The recently-departed Trump Administration has touted the achievements of its North Korea policy.
These purported accomplishments include Trump’s claim that “there is no longer a nuclear threat from North Korea” and his insistence that a US war against the Democratic People’s Republic of Korea (DPRK) would have occurred had anyone other than Trump been US president.
A more accurate assessment, however, is that Trump was as unsuccessful as his predecessor presidents in imposing America’s will on Pyongyang, although Trump’s lack of success was singularly spectacular. Trump set the world on edge when he threatened to use military force to stop North Korea’s nuclear ICBM development, but then had the dubious distinction of being in office when the DPRK apparently attained the critical capabilities.
Trump then took the unconventional steps of personally meeting with Kim Jong Un and publicly describing him in respectful terms, which seemingly achieved nothing except to elevate Kim’s international prestige. By late 2020, Trump and Secretary of State Mike Pompeo had nothing to boast of but having persuaded Kim to temporarily halt DPRK nuclear test explosions and long-range missile practice flights.
Kim announced an end of these moratoria on the first day of 2021. In the meantime, Pyongyang had continued its development of weapons that could threaten the US or its allies, including via submarine-launched ballistic missiles.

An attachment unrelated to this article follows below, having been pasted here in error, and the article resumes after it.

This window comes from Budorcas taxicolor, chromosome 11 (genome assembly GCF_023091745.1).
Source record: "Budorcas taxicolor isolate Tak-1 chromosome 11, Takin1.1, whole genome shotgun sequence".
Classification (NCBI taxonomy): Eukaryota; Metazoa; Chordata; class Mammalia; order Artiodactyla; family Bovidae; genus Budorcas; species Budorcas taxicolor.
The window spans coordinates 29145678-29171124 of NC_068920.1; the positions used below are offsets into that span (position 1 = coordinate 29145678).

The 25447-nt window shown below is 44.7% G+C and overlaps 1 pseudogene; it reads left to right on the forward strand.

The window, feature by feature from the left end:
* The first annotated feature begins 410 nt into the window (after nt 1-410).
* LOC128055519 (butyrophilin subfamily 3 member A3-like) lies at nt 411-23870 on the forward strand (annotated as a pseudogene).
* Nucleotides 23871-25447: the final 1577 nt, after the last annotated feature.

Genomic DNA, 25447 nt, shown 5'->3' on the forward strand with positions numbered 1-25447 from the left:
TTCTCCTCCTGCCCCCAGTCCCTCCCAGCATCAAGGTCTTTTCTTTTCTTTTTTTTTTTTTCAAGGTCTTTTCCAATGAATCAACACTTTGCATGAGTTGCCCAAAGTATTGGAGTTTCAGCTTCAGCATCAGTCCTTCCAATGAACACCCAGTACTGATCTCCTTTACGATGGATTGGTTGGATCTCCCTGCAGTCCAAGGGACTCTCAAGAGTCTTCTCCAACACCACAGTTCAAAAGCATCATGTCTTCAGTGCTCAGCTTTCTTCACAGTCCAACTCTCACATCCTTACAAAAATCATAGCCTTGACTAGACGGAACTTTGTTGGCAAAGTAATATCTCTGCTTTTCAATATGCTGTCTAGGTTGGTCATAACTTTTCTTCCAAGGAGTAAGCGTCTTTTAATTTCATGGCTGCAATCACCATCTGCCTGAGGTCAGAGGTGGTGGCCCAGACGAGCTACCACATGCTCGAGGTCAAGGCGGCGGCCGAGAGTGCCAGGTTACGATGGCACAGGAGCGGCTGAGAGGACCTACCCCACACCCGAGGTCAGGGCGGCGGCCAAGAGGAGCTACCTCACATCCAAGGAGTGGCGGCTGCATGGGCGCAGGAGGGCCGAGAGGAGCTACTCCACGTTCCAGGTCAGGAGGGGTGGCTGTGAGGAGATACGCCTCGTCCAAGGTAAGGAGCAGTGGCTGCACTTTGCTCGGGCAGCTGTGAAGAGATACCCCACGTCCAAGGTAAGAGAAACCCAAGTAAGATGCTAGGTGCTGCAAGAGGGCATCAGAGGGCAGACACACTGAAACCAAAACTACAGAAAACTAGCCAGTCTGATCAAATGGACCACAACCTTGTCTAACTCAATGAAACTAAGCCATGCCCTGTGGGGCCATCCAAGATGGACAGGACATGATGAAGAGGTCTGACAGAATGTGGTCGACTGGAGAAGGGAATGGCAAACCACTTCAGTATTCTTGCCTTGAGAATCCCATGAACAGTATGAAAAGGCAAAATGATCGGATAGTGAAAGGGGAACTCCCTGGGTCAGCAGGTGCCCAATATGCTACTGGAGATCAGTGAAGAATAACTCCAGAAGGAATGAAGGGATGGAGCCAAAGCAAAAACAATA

New US President Joe Biden will be the latest to lead what appears to be a failed US policy toward North Korea. Against US preferences, North Korea is now a de facto nuclear weapons state; one of the world’s leading outlaw states, engaging in bad behavior ranging from smuggling to cyber-attacks to large-scale human rights atrocities; and an avowed adversary of both the US and regional allies Japan and South Korea.
The Biden Administration enters office without creative or promising solutions to this long-running stalemate.
The new US government is poised to pursue the old goal of denuclearization through old methods such as asking China to exert economic pressure to get Pyongyang to negotiate, and proposing a freeze plus monitoring in exchange for limited sanctions relief.
These approaches are unlikely to succeed. Pyongyang has shown no willingness to take serious steps toward giving up its nuclear missile capability. The North Koreans did not abandon their design when Chinese economic pressure peaked in 2017. Nor did they accept Trump’s 2018 vision for DPRK economic development.